Khechudi, Dalma, Saaga and Bhaja: A Taste of Odia Cuisine

Khechudi, Dalma, Saaga and Bhaja A Taste of Odia Cuisine

Odia cuisine is one of the oldest and richest cuisines in India, with a history of over 3000 years. It reflects the diverse culture and geography of Odisha, which is home to many tribes, castes and religions. Odia cuisine is influenced by the Jagannath Temple culture, which promotes vegetarianism and offers food to the deity as prasad. Odia cuisine also has a strong coastal influence, as Odisha has a long coastline along the Bay of Bengal and is famous for its seafood dishes.

One of the most popular and common dishes in Odia cuisine is khechudi, which is a type of khichdi made with rice and lentils. Khechudi can be either sweet or savory, depending on the ingredients and spices used. Sweet khechudi is made with rice, moong dal (split green gram), ghee (clarified butter), sugar, raisins, cashews and cardamom. Savory khechudi is made with rice, moong dal, ghee, turmeric, cumin seeds, bay leaf, cinnamon, cloves and green cardamom. Khechudi is often cooked in large quantities and offered as prasad to Lord Jagannath.

Khichdi Prepaed by Sangram Keshari Senapati

Dalma is another signature dish of Odia cuisine, which is a thick stew of lentils and vegetables. Dalma can be made with different types of lentils, such as arhar dal (split pigeon pea), moong dal or chana dal (split chickpea). The vegetables used in dalma vary according to the season and availability, but some common ones are potato, pumpkin, brinjal (eggplant), tomato, drumstick, raw banana, papaya and yam. Dalma is seasoned with panch phoron (a five-spice mix of mustard seeds, cumin seeds, fennel seeds, fenugreek seeds and nigella seeds), ginger, garlic, green chilies, turmeric and salt. Dalma is usually served with rice or roti (flatbread).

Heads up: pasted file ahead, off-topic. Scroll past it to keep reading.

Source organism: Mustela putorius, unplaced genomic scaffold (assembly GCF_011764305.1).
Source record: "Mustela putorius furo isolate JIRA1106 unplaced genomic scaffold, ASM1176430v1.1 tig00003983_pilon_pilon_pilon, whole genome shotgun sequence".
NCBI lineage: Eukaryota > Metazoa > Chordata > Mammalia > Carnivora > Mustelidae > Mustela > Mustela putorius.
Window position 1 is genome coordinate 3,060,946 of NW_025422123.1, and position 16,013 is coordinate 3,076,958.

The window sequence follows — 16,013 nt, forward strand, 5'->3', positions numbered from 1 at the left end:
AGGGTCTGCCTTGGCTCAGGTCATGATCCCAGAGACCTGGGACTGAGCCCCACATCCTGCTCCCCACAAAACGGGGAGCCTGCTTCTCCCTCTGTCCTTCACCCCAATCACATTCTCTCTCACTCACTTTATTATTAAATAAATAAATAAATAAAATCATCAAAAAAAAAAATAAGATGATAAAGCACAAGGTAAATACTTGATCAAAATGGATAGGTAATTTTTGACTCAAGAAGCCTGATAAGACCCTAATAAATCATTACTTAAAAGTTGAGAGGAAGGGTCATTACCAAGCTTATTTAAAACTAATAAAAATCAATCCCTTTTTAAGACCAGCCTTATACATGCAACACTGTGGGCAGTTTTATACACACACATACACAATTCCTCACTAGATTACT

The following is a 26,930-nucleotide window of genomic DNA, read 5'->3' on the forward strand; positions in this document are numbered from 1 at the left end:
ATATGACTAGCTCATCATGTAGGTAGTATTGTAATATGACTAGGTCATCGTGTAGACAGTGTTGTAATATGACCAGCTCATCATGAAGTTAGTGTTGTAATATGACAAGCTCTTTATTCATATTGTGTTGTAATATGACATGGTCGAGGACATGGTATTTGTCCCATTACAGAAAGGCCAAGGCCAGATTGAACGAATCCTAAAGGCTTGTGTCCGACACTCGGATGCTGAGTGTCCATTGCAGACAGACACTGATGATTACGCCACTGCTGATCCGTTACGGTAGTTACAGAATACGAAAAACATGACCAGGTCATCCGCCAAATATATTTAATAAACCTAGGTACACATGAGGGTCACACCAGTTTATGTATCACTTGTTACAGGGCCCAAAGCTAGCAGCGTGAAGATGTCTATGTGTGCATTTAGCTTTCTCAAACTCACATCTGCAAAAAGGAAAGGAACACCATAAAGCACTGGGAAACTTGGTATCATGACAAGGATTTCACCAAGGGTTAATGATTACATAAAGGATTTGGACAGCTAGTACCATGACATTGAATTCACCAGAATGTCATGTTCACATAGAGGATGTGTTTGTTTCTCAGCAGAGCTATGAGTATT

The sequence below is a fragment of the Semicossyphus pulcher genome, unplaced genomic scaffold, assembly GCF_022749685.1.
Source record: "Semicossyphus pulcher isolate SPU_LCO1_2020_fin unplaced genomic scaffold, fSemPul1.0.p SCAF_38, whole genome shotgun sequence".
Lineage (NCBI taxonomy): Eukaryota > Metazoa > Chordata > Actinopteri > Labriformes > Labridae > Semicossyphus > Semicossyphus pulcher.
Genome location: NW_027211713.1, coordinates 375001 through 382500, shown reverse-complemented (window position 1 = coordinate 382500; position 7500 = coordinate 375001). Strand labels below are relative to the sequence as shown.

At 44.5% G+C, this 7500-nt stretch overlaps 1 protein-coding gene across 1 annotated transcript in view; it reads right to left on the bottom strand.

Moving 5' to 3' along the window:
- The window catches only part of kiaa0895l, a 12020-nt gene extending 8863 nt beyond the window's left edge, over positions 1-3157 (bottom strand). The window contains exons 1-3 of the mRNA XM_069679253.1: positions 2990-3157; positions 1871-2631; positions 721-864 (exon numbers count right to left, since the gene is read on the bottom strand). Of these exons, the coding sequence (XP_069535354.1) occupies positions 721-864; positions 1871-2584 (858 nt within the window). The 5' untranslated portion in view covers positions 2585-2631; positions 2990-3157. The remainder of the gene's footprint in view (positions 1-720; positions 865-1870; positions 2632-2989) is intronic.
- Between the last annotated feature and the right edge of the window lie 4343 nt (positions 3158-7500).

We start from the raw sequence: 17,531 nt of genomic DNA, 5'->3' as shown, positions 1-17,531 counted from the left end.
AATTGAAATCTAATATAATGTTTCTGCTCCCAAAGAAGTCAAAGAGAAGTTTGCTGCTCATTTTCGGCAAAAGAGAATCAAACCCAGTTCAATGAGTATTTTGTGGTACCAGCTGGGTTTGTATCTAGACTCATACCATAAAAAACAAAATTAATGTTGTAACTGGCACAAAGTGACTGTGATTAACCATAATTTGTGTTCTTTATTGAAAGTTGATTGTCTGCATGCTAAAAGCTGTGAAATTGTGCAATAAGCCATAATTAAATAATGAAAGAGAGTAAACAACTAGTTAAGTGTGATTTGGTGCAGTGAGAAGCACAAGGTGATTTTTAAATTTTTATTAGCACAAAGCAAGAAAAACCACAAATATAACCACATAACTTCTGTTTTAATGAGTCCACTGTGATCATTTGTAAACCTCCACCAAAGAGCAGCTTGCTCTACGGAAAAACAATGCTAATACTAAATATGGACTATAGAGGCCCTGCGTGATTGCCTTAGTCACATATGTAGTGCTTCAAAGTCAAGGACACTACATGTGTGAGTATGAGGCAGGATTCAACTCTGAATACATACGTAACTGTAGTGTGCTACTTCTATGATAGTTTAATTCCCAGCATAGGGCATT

Delicious Dalma Image shared by Tapas Ranjan

Saaga is the Odia word for leafy greens, which are an essential part of Odia cuisine. Saaga can be prepared in different ways, such as boiled, fried or sautéed with spices. Some of the common types of saaga are palak (spinach), laal saaga (red amaranth), poi saaga (Malabar spinach), saru saaga (colocasia leaves) and methi saaga (fenugreek leaves). Saaga is rich in iron, calcium and vitamins and provides a balanced diet along with rice and dal. Bhaja adds a crunchy and spicy touch to the meal and can be enjoyed with khechudi or dalma.

Poi Saaga

Khechudi, dalma, saaga, and bhaja are some of the quintessential dishes of Odia cuisine that showcase its diversity and simplicity. They are easy to prepare and delicious to eat. They also represent the culture and tradition of Odisha and its people. If you want to experience the authentic taste of Odia cuisine, you should definitely try these dishes.

Note: All these photographs are taken by Tapas Ranjan and Sangram Keshari Senapati.

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